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" Since once I sat upon a promontory, And heard a mermaid, on a dolphin's back, Uttering such dulcet and harmonious breath, That the rude sea grew civil at her song ; And certain stars shot madly from their spheres, To hear the sea-maid's music. "
The comedies, histories, tragedies and poems of William Shakspere, ed. by C ... - Page 363
by William Shakespeare - 1851
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The Complete Works of William Shakespeare

William Shakespeare - Drama - 1996 - 1263 pages
...this grove Till I torment thee for this injury. — My gentle I*uck, come hither. Thou remember'st , my liege. SIR THOMAS ERPIKGHAM. Shall I attend your...other company. SIR THOMAS ERPINGHAM. The Lord in h I remember. OBERON. That very time I saw — but thou couldst not — Flying between the cold moon...
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Practical Solitary Magic

Nancy B. Watson - Body, Mind & Spirit - 1996 - 288 pages
...(Ondine) sits in her grotto upon a rock, lazily combing her hair and admiring her image in a mirror. [O]nce I sat upon a promontory, And heard a mermaid...from their spheres, To hear the sea-maid's music. . . 17 The passing male who spies this vision is doomed, for she will lure him to her side, capture...
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Fire in the Sky: Comets and Meteors, the Decisive Centuries, in British Art ...

Roberta J. M. Olson, Jay M. Pasachoff - Art - 1999 - 383 pages
...and Arthur Rackham later illustrated with similar images [Figs. 150, 151]. Shakespeare's text reads: Since once I sat upon a promontory, And heard a mermaid...from their spheres. To hear the sea-maid's music. That very time I saw - but thou couldst not Flying between the cold moon and the earth, Cupid all armed;...
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A Midsummer Night's Dream: Critical Essays

Dorothea Kehler - Literary Criticism - 1998 - 490 pages
...infinite size. There is a specific geography, and the heavens are cold and high. Oberon. Thou rememb'rest Since once I sat upon a promontory, And heard a mermaid...certain stars shot madly from their spheres, To hear the sea-maids's music? Robin. I remember. Oberon. That very time I saw, but thou couldst not, Flying between...
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Shakespeare: la invención de lo humano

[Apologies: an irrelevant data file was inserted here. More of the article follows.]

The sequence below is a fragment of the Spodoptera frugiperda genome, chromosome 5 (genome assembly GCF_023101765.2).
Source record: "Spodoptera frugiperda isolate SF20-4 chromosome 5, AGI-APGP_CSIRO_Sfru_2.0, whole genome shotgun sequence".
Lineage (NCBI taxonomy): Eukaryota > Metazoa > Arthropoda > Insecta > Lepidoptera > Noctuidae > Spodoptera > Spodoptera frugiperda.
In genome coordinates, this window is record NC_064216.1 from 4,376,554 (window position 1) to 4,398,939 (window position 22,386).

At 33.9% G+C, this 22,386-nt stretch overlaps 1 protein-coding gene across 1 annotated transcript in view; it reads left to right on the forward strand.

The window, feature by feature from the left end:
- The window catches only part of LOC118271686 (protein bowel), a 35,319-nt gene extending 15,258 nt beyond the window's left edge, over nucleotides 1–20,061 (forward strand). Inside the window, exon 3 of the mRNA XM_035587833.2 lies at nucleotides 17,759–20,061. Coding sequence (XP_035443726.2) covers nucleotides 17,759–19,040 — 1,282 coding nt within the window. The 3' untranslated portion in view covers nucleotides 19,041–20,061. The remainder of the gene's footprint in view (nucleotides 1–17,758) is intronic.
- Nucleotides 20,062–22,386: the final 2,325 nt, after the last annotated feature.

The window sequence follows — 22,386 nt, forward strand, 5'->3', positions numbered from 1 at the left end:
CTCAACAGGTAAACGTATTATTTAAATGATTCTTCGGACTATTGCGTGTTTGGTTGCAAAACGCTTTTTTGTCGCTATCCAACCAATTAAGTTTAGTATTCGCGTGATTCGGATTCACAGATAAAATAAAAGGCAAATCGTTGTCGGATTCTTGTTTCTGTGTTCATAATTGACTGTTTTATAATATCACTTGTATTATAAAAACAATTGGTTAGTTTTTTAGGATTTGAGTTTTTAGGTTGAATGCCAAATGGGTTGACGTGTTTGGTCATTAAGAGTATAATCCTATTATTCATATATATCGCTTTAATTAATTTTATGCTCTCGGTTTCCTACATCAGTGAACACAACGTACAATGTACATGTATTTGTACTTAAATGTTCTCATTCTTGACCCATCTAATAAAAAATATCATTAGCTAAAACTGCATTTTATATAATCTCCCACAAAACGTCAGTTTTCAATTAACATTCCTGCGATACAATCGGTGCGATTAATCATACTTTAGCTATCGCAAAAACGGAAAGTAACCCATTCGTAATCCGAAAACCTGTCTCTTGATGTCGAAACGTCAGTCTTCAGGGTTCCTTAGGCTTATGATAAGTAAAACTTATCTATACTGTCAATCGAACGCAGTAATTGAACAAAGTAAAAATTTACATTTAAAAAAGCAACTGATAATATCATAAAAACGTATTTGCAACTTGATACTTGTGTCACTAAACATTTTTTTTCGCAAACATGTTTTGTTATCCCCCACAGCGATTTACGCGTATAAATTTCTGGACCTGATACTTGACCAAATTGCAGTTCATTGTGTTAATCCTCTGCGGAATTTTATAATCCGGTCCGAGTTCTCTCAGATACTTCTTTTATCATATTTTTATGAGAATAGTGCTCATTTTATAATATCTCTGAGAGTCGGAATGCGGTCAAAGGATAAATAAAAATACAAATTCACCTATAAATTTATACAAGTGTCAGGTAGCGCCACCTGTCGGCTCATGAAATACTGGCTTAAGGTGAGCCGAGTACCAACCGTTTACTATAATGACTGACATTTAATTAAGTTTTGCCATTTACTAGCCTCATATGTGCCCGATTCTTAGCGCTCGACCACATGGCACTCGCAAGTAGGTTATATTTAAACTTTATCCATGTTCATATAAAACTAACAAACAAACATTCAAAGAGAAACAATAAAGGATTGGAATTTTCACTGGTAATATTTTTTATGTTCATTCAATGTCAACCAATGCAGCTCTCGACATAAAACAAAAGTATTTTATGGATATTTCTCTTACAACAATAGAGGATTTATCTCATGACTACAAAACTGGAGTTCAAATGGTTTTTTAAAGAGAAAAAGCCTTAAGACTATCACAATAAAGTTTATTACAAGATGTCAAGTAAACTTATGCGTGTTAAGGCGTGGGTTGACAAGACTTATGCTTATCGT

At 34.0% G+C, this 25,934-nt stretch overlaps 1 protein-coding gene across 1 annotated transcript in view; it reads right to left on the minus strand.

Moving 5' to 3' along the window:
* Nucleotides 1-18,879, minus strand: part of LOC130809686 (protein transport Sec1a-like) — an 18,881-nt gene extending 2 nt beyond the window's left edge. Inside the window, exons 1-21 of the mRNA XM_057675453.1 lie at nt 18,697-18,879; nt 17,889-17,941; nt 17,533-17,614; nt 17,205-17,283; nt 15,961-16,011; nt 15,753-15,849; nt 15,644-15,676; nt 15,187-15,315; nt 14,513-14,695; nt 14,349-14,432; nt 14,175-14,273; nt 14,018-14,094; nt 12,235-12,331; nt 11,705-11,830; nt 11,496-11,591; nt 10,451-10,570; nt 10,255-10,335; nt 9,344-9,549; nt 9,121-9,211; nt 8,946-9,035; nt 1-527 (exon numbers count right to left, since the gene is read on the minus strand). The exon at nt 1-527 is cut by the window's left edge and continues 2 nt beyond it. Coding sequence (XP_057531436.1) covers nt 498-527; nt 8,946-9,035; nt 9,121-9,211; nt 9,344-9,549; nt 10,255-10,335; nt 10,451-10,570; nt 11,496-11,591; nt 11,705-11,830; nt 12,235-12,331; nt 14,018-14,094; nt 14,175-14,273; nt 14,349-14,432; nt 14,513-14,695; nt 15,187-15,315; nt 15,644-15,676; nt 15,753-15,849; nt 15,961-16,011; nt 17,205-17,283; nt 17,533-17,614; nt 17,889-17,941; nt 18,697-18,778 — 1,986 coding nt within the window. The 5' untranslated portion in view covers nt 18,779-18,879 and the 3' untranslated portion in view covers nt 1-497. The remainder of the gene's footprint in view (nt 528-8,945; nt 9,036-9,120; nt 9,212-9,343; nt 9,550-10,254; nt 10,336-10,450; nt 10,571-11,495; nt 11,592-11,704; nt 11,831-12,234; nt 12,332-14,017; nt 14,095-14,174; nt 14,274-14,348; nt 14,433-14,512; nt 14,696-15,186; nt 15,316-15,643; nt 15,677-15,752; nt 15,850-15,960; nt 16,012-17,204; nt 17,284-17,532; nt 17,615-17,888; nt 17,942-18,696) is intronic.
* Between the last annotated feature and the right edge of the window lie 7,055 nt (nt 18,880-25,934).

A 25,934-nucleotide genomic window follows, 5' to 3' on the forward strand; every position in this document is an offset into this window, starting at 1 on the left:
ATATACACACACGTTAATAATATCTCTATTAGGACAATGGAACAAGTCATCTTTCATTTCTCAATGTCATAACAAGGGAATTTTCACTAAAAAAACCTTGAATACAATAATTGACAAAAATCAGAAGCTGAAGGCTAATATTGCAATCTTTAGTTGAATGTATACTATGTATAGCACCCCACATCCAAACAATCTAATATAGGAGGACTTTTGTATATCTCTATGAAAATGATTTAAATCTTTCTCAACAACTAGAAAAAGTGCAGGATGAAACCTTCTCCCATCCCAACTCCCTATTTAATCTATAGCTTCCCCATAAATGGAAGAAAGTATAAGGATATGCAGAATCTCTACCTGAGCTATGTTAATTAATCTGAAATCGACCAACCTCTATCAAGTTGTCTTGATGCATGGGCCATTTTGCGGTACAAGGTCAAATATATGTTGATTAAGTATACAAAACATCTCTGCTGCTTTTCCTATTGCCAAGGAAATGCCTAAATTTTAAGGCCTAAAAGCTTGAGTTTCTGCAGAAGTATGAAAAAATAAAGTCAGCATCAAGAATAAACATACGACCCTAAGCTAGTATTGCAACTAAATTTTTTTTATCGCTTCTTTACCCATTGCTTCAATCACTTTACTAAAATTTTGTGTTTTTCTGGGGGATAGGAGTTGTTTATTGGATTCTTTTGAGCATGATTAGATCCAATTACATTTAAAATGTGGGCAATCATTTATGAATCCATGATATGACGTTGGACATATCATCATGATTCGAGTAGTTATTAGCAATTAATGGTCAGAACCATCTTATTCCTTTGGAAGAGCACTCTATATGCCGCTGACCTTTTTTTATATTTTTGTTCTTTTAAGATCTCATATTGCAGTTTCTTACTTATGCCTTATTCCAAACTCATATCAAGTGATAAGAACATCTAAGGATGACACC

Harold Bloom - Characters and characteristics in literature - 2001 - 734 pages
...tomillo silvestre, Donde crecen las prímulas y las cabeceantes violetas, 6. Obe. Thou rememb'rest / Since once I sat upon a promontory, / And heard a...stars shot madly from their spheres / To hear the sea maid's nu1sic? / Puck. I remember. / Obe. That very time I saw (but thou couldst not), / Flying...
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The Origins of English Words: A Discursive Dictionary of Indo-European Roots

Joseph Twadell Shipley - Language Arts & Disciplines - 2001 - 636 pages
...and pedestrian. Oberon, in A Midsummer Night's Dream, ii, 1 , reminds Puck of such a rider: once 1 sat upon a promontory And heard a mermaid, on a dolphin's...certain stars shot madly from their spheres To hear the sea maid's music. The dauphin, from the three dolphins on the coat-of-arms of the lords of the province...
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A Midsummer Night's Dream

William Shakespeare - 2001 - 500 pages
...OBERON. My gentle Puck, come hither, Thou rememberest, When once I sat upon a promontory * And saw a mermaid on a dolphin's back, Uttering such dulcet...spheres To hear the sea-maid's music. PUCK. I remember. OBERON. That very time I saw — (but thou couldst not,) Flying Cupid between the cold moon and the...
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Say It Like Shakespeare: How to Give a Speech Like Hamlet, Persuade Like ...

Thomas Leech - Business & Economics - 2001 - 313 pages
...profession. And who does not recognize in a flash the voice of Paul Harvey when it comes on the radio? . . . once I sat upon a promontory And heard a mermaid,...song, And certain stars shot madly from their spheres . . . Oberon, A Midsummer Night's Dream. 2, 1 Voices of pleasant nature, spoken or sung, can definitely...
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The Cambridge Companion to Shakespearean Comedy

Alexander Leggatt, Professor of English Alexander Leggatt - Literary Collections - 2002 - 237 pages
...festivities organized for Elizabeth at Elvetham in 1591: OBERON My gentle Puck, come hither. Thou remembr'est Since once I sat upon a promontory, And heard a mermaid...spheres, To hear the sea-maid's music. PUCK I remember. OBERON That very time I saw, but thou couldst not, Flying between the cold moon and the earth, Cupid...
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The Shakespearian Tempest: With a Chart of Shakespeare's Dramatic Universe

G. Wilson Knight - Literary Collections - 2002 - 360 pages
...especially fine music-passages. The first is Oberon's: My gentle Puck, come hither. Thou rememberest Since once I sat upon a promontory, And heard a mermaid...from their spheres, To hear the sea-maid's music. (ui 148) This is a typical Shakespearian speech. 'Promontory' we meet again in fine and important passages...
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